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April 18, 1908: The Great White Fleet arrived in Los Angeles and stayed until April 25. During these eight days, navy officers and crewmen were treated to a variety of celebratory events around Los Angeles. On April 20, a banquet was held at the Alexandria Hotel. On April 21, navy officers rode in cars for an “automobile parade” in downtown Los Angeles. On April 22, the navy officers attended a large ball at the Shrine Auditorium (the invite). A detailed account of the events were listed in the April 17, 1908 Los Angeles Herald.
At the time, this was the most powerful fleet ever assembled under the American flag as it included 18 battleships, 8 armored cruisers (including the California), 8 torpedo boat destroyers, 2 submarines and various auxiliary vessels. The combined crews totaled about 25,000 men and the cost of maintaining men and ships was $1 million a month.
President Teddy Roosevelt sent the new battle fleet around the world as he had “a deep conviction that only through a strong navy could a nation project its power and prestige abroad.” As relations between Japan and the US became strained, the Great White Fleet’s tour around the served as a signal to the international community that the US Navy could adeptly shift from the Atlantic to the Pacific. [Source: Navy Department Library]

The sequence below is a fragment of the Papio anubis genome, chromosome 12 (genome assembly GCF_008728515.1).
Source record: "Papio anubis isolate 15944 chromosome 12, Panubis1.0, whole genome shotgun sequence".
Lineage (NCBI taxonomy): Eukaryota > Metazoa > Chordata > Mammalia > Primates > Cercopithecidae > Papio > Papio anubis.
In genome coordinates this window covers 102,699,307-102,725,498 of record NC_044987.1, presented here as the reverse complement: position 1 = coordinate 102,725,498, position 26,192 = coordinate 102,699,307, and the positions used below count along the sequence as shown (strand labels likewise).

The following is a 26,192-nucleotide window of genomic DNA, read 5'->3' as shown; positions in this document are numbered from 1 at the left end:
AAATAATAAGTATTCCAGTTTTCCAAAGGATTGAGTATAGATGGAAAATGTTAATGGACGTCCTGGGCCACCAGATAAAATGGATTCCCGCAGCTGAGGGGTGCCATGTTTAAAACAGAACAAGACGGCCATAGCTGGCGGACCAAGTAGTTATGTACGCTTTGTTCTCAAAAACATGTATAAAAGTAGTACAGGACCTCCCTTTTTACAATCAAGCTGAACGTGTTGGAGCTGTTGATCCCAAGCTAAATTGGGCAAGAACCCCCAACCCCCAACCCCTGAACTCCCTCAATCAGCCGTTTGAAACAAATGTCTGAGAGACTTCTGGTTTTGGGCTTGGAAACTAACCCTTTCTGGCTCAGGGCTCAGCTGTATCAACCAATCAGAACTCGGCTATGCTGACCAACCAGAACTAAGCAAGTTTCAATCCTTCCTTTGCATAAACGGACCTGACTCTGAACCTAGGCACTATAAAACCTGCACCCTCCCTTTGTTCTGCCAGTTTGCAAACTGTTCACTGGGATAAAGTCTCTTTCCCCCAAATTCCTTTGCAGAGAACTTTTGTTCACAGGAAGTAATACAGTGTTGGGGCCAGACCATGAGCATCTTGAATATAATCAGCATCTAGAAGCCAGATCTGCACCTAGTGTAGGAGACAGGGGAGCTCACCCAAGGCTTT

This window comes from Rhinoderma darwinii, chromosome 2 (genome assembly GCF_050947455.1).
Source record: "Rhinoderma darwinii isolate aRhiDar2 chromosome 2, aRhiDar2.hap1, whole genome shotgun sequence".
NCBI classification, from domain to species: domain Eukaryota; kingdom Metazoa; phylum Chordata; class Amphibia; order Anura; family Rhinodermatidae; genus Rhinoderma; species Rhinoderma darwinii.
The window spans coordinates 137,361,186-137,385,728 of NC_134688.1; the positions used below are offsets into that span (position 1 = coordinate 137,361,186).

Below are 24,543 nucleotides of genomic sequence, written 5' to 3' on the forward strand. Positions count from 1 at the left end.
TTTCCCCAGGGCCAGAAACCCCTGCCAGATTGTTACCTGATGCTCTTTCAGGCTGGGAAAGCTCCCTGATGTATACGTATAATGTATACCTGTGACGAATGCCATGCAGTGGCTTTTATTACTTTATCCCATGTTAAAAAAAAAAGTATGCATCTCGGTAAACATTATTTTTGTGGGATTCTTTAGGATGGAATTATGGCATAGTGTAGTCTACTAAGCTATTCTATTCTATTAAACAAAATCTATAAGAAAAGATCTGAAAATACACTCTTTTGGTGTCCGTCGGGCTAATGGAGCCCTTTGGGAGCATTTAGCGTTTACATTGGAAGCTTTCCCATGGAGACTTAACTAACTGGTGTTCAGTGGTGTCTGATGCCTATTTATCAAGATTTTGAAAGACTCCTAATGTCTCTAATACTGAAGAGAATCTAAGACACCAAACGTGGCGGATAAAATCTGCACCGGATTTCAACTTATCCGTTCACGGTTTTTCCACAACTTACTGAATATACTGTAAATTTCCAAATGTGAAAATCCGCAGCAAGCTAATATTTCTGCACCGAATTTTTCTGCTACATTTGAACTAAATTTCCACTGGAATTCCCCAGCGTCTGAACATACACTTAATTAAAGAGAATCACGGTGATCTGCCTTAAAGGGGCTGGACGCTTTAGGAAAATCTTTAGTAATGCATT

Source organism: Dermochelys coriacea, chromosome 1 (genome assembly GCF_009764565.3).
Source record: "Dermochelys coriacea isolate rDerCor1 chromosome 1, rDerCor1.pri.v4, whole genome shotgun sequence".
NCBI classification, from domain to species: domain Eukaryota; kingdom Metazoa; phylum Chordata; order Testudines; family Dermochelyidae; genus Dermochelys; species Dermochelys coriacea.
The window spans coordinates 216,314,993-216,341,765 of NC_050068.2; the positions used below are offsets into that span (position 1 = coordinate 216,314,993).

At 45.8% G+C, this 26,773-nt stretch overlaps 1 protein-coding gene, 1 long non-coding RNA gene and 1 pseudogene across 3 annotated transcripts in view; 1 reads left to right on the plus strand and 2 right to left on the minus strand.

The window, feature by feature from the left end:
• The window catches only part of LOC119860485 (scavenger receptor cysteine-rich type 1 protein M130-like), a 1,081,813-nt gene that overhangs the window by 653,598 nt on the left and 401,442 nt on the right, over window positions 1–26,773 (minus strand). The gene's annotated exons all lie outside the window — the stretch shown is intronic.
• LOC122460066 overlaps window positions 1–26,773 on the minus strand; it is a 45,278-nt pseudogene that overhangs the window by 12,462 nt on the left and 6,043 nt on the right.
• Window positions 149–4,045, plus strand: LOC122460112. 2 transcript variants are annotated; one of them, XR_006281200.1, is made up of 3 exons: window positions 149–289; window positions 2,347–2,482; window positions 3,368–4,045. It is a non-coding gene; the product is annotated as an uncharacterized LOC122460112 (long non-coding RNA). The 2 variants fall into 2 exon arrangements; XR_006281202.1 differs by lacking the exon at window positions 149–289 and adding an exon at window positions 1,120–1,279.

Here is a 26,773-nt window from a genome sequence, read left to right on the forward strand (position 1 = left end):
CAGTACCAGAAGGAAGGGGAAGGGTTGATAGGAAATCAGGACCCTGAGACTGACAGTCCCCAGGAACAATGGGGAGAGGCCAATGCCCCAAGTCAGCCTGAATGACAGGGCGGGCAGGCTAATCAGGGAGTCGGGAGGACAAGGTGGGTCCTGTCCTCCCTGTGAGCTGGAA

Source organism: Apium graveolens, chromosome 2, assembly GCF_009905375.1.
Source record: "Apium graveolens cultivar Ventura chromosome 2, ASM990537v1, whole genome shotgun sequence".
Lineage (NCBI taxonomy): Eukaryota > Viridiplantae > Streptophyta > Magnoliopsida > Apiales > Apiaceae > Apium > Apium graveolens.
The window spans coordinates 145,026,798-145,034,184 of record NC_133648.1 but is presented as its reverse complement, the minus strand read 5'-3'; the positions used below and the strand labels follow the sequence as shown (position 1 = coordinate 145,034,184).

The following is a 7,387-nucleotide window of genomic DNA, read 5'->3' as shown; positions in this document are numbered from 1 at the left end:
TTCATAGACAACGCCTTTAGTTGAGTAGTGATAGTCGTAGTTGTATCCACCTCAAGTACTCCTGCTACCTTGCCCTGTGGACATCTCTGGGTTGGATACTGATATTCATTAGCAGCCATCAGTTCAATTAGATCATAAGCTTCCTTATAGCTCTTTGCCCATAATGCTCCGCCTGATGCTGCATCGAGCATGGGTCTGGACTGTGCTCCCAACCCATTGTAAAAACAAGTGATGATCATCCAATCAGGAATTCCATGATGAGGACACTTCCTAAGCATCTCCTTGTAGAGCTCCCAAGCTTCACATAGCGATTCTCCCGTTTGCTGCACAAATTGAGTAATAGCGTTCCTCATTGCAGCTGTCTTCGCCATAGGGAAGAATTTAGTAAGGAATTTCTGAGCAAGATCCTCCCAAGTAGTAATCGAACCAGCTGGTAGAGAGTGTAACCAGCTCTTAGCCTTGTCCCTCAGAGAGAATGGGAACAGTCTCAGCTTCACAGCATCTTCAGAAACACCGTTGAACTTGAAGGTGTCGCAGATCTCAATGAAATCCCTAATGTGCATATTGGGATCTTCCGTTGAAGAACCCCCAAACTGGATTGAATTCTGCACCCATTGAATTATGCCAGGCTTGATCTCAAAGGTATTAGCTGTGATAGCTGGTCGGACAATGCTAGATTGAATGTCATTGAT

April 18, 1908: The Great White Fleet arrived in Los Angeles and stayed until April 25. During these eight days, navy officers and crewmen were treated to a variety of celebratory events around Los Angeles. On April 20, a banquet was held at the Alexandria Hotel. On April 21, navy officers rode in cars for an “automobile parade” in downtown Los Angeles. On April 22, the navy officers attended a large ball at the Shrine Auditorium (the invite). A detailed account of the events were listed in the April 17, 1908 Los Angeles Herald.

At the time, this was the most powerful fleet ever assembled under the American flag as it included 18 battleships, 8 armored cruisers (including the California), 8 torpedo boat destroyers, 2 submarines and various auxiliary vessels. The combined crews totaled about 25,000 men and the cost of maintaining men and ships was $1 million a month.

President Teddy Roosevelt sent the new battle fleet around the world as he had “a deep conviction that only through a strong navy could a nation project its power and prestige abroad.” As relations between Japan and the US became strained, the Great White Fleet’s tour around the served as a signal to the international community that the US Navy could adeptly shift from the Atlantic to the Pacific. [Source: Navy Department Library]

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